• Flexible architecture – For most service providers, the transition to the cloud has and will continue to be evolutionary rather than revolutionary. Public clouds are being leveraged for well-defined, commoditised, low-risk applications and services. More complex, sensitive or customised applications will be supported using existing model, or deployed to private or hybrid clouds. Devices provide a flexible infrastructure able to support a variety of compute environments, distribute processing, and mesh together data and processing for any time, anywhere availability.

Enabling the Cloud to be Personal

In the personalised cloud, attributes and capabilities of devices are exposed to the cloud and to one another. Cloud-based applications – which share processing between devices and the data centre – use this information to determine how best to execute a given application and/or share content.
As an example, with devices such as smart-phones, tablets, netbooks, integrated media devices, etc., the cloud may detect limited device capabilities, and decide to run an application entirely from the cloud-based data centre, with little support from the device. Alternatively, with more powerful devices, such as notebooks, set-top boxes, internet TVs, desktop PCs, in-vehicle infotainment systems, etc. – that meet security, storage and processing policies – the application may decide to run on the device, taking advantage of performance and graphics to improve delivery.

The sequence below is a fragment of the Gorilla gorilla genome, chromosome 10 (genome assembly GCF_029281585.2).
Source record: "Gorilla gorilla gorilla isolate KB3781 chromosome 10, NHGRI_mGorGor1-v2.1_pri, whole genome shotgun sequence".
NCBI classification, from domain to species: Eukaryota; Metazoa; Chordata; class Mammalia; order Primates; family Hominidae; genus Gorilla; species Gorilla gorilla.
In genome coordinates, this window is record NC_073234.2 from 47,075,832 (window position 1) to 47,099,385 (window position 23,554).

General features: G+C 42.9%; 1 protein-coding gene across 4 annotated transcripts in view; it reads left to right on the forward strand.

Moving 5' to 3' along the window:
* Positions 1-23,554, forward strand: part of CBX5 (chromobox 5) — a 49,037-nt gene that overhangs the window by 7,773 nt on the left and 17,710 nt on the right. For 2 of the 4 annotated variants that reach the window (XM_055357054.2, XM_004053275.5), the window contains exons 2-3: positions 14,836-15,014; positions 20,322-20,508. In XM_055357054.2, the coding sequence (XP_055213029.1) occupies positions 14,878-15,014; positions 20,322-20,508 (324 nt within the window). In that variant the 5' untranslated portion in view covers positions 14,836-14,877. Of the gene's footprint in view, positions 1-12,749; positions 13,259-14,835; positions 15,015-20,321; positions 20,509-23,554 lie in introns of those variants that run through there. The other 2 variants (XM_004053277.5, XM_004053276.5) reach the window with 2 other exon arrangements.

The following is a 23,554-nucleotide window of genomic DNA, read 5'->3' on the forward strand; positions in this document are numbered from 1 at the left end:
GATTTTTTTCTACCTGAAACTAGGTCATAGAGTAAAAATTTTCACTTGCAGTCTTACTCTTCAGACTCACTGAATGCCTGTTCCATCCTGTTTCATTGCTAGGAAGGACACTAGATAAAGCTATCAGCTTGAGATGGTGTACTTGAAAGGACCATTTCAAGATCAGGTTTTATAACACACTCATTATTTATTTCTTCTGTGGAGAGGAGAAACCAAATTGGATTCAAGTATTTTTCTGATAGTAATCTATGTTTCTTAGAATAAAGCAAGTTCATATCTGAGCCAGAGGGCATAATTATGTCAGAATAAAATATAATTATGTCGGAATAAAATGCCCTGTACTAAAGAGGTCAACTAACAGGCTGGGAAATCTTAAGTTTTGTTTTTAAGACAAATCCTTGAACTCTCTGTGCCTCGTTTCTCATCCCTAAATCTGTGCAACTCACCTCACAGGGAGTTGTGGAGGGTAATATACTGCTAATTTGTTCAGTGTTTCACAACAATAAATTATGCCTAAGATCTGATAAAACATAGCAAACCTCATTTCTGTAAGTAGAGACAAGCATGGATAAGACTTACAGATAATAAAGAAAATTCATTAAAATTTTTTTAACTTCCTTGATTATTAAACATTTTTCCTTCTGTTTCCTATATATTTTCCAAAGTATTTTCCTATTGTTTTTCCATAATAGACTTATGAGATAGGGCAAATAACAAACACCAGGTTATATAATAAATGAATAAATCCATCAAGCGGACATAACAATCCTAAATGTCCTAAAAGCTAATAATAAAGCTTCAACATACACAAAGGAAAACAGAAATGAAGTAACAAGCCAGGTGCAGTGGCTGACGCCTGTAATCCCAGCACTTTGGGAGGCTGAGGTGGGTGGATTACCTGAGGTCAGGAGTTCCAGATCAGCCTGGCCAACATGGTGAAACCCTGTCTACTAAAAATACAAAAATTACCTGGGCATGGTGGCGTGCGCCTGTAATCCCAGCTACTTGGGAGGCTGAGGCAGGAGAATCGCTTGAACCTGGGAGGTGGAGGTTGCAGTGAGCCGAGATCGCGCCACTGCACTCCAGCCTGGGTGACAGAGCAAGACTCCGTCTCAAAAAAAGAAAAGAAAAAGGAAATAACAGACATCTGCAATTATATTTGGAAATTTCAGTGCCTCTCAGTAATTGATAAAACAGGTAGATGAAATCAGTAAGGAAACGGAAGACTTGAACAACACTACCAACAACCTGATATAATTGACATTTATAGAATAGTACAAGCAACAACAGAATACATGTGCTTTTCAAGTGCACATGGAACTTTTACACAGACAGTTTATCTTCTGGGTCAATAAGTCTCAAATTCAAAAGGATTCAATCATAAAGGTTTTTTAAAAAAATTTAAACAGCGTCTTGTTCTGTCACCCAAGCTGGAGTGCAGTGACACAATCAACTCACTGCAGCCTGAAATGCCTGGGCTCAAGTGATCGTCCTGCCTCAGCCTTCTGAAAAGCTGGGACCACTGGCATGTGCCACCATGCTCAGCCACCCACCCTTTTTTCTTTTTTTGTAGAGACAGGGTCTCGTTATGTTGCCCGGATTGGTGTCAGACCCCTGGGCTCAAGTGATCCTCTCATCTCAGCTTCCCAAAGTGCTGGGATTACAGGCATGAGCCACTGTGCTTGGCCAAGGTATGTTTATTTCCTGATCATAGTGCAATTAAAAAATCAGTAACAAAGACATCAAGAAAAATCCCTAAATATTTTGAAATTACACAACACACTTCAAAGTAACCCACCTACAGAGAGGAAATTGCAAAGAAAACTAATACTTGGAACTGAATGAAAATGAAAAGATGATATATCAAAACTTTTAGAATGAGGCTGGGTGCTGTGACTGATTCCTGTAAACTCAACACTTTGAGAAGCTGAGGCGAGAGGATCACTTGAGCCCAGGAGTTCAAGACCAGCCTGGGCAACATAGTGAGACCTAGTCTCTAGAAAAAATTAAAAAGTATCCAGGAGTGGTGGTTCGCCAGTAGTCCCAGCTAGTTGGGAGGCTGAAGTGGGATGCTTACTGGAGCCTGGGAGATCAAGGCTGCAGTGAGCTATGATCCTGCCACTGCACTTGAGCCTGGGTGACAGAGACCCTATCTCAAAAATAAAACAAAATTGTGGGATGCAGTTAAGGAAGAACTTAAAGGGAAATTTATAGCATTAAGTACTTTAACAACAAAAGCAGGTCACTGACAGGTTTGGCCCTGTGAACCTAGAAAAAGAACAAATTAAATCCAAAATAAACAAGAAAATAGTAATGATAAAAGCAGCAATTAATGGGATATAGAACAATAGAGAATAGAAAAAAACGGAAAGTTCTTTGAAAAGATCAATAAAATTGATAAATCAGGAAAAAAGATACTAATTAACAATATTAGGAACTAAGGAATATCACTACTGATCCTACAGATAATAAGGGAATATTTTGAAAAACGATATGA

At the same time, these devices will detect the availability and proximity of others that are identified as authenticated and authorised for a specific user or process, and rather than synchronising information across them, access the last good version or state of data. Thus, users will be able to access their content in a way that reduces data duplication, since the personalised cloud can present the latest version of preferences and content.
To enable this personalised cloud, devices are becoming capable of:

  • Transparent, automatic, intelligent connections between devices and the environment.
  • Experiencing transition appropriately according to the user’s environment and devices.